On March 11th, 2011, the most powerful earthquake ever recorded in Japan struck the Tohoku region. An earthquake with a magnitude of 9.0 shook the country, and the tsunami that followed soon after rose up to 40 meters high. Lives were swallowed up without mercy. More than 15,000 people died, and there are people still missing today.
It has already been five years since the Great East Japan Earthquake. Five years may seem like a long time, yet there are people who still cannot go back to their own houses. There are places that people are still not allowed to enter due to danger of being exposed to high radiation that could lead to life-threatening diseases. While damaged areas are being fixed one at a time, it seems as though there is a long way to go until the Tohoku region thrives once more.
Whenever a natural disaster hits a country, people from all around the world may donate money and pray for that country. However, as days, months, and years pass by, the event becomes old. It becomes something that happened in the past. As individuals who did not actually experience the earthquake and tsunami that hit Japan that day, it is quite easy for us to forget about the event. For people whose lives were changed because of 3/11, it is a different story though. The damages the earthquake and tsunami left, both physically and mentally, on land and inside people’s hearts are still as strong and vivid as they were when the natural disaster destroyed their homes and took away lives of loved ones.
With many tragic events announced on the news every day, it is hard to follow up and keep track of how well a country is recovering after natural disasters or terrorist attacks. On the other hand, it is important to keep in mind that even if you are only concerned about the event for a few days, there are people still struggling due to the event even after you move on to learn about another event happening somewhere else in the world. Just because something is not on the news anymore does not signify that the problem is all solved.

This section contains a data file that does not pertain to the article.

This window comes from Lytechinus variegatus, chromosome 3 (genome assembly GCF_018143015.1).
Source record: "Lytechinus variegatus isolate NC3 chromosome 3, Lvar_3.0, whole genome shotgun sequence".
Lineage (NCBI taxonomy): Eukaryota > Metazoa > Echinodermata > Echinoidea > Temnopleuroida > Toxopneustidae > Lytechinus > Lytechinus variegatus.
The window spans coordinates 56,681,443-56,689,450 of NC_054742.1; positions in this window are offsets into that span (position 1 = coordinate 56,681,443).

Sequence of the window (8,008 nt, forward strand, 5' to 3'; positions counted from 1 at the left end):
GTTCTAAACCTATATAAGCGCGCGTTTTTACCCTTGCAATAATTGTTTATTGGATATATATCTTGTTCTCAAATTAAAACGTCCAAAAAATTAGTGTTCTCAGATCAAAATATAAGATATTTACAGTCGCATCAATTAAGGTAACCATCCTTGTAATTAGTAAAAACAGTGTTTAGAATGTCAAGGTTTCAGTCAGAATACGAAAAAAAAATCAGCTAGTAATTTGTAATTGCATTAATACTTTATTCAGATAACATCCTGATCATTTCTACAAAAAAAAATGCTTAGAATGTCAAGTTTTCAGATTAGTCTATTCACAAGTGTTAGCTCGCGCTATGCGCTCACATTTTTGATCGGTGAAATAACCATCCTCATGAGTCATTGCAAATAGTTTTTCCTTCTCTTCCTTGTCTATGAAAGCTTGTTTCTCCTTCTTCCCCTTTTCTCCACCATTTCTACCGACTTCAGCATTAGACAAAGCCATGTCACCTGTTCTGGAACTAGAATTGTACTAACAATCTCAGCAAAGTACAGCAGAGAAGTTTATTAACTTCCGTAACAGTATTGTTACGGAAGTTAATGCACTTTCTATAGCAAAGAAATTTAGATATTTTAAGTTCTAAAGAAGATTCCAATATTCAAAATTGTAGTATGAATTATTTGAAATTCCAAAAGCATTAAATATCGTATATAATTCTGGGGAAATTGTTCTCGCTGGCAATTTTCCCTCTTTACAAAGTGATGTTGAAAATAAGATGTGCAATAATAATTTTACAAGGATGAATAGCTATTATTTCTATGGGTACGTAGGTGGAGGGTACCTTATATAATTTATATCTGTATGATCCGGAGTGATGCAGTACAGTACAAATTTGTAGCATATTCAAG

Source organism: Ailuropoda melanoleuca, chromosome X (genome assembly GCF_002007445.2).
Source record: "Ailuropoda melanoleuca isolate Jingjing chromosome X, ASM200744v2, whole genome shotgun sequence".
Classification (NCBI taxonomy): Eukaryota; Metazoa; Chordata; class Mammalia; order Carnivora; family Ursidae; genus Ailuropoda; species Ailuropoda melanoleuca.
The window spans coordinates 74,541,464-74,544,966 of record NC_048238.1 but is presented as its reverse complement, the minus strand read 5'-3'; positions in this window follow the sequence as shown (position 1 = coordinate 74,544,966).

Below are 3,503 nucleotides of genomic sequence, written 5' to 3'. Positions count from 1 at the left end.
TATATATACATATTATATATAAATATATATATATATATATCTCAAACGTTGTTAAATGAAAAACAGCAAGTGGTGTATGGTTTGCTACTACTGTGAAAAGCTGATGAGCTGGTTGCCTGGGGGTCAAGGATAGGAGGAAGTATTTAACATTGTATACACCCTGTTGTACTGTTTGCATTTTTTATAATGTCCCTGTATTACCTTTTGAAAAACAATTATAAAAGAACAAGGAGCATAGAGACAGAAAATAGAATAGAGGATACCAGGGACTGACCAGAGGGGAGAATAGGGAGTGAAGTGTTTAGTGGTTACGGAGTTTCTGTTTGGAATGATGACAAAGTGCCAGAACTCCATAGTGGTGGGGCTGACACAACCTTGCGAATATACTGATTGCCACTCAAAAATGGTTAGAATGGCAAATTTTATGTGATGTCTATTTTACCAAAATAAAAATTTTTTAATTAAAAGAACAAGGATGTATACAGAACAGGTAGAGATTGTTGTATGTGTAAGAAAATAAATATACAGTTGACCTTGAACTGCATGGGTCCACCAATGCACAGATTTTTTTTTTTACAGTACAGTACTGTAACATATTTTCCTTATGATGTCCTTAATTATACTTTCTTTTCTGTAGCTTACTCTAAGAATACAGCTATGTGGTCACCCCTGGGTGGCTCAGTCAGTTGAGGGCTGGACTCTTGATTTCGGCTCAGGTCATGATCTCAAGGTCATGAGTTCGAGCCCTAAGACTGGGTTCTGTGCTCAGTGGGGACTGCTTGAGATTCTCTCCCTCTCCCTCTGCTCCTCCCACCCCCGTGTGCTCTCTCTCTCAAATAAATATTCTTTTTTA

Finding out that it has already been five years since 3/11, I decided to research a little bit about how things are right now in the Tohoku area. Have people rebuilt their houses? Can people fish and eat seafood from the sea nearby the nuclear power plants? How about agriculture? Are the fruits and vegetables made in farms safe to eat? I was surprised to find out that there are people still living in temporary accommodations. I was also surprised to find out that while the radiation level of seafood, fruits, and vegetables are safe in most places now, it seems as though people are not buying food from the Tohoku area scared for possible health effects. Among the negative news, a story caught my eye that made me smile.
Taiwan was among the first countries to extend a helping hand to Japan, donating almost the same amount of money as the United States donated to Japan. When questioned why they helped Japan so much, Taiwanese people responded by saying that Japan had shown them goodwill back in 1999 when Taiwan was hit with an earthquake by sending a 145 member rescue team and donating money. The money donated by Taiwan has already been used to fix a bridge, rebuild a hospital, and more. Even though there has been a lot that has happened between the two countries in the past, it is really heart warming to see Taiwan and Japan helping each other out. Finding out about this story, it made me wonder how the world would be different if all countries had relationships similar to what Taiwan and Japan has now.
Just as I was able to find out more about how Japan is recovering from 3/11, anyone can easily learn more about how countries are recovering from tragic events. Are there any natural disaster, terrorist attacks, or any other event that happened in the past that you want to follow up on? Do a quick search on the internet, and you will most likely find positive and negative stories that you would not have known if you did not take the time to research. You may also find out that there are people seeking for help, and that there are many things you can do to better lives of people who are struggling.